Addresses can either be universally administered addresses or locally administered addresses. A universally administered address is uniquely assigned to a device by its manufacturer.
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The first three octets in transmission order identify the organization that issued the identifier and are known as the Organizationally Unique Identifier OUI. The following three MAC and EUI or five EUI octets are assigned by that organization in nearly any manner they please, subject to the constraint of uniqueness. A locally administered address is assigned to a device by a network administrator, overriding the burned-in address. Locally administered addresses do not contain OUIs.
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Universally administered and locally administered addresses are distinguished by setting the second- least-significant bit of the most significant byte of the address. If the bit is 0, the address is universally administered.
If it is 1, the address is locally administered. In the example address the most significant byte is 06 hex , the binary form of which is , where the second-least-significant bit is 1. Therefore, it is a locally administered address. Consequently, this bit is 0 in all OUIs. If the least significant bit of the most significant octet of an address is set to 0 zero , the frame is meant to reach only one receiving NIC.
This type of transmission is called unicast. A unicast frame is transmitted to all nodes within the collision domain , which typically ends at the nearest network switch or router. A switch will forward a unicast frame through all of its ports except for the port that originated the frame if the switch has no knowledge of which port leads to that MAC address, or just to the proper port if it does have knowledge. Only the node with the matching hardware MAC address will accept the frame; network frames with non-matching MAC-addresses are ignored, unless the device is in promiscuous mode.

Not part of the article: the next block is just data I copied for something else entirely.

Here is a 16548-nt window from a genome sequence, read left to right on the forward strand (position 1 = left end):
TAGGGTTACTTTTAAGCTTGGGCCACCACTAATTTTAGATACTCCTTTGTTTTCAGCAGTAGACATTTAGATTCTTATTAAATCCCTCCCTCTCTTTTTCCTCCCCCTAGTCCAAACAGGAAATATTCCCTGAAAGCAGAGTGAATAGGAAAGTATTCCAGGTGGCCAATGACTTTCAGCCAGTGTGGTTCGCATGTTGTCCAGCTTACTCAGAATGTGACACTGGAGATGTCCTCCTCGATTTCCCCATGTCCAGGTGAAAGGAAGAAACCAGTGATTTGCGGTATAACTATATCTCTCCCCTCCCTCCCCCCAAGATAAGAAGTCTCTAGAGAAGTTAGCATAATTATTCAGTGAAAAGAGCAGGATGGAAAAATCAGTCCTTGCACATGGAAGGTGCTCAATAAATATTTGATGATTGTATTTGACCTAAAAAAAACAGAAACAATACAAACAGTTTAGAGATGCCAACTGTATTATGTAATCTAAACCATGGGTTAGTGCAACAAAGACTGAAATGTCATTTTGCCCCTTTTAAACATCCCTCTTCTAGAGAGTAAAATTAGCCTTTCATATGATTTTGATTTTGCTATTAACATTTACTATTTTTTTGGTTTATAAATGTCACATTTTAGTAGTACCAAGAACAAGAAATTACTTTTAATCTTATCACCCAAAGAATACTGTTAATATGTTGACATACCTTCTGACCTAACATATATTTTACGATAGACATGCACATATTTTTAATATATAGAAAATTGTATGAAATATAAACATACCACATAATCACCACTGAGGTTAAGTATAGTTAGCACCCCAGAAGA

If the least significant bit of the most significant address octet is set to 1, the frame will still be sent only once; however, NICs will choose to accept it based on criteria other than the matching of a MAC address: for example, based on a configurable list of accepted multicast MAC addresses.
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Multicast Addresses and Scope
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It helped a lot during my Awakens The Interest of Young Networkers! I want to tell that ipcisco. They help a lot to the doubts of the Network IPCisco is really helpful, useful and awesome We will take the following multicast MAC address and calculate what 32 multicast IP addresses map to it:. Above you can see how I translated the hexadecimal address into binary, this is the full MAC address:.
The digits in blue are the class D IP address in binary in decimal. The green digits are the 5 bits that we lose because we have to map a 28 bit unique multicast IP address to a 23 bit multicast MAC address. We will take the blue and green digits and put the red digits behind them:.
So the complete multicast IP address is Now we can play with the green digits to see what other multicast IP addresses map to the same MAC address:. There you have it, all the multicast IP addresses that map to multicast MAC address e:0b Now you know how it is done in binary, you can learn a faster method to calculate these IP addresses.
This is killing me. I have a task to convert I am just not getting it right now. I understand that these calculations make your head spin…they are kinda annoying. Excellent post and excellent explanation of what should be simpler and was made unnecessarily complex. I believe it should be E Excellent creation as usual. Please confirm my understanding is correct which is grabbed from this lesson. Please let me know if I am wrong. You are correct that these layer two addresses are indeed multicast addresses.
This means that there is no corresponding multicast IP address to map them to. Multicast IP addresses are only mapped using the stated rule.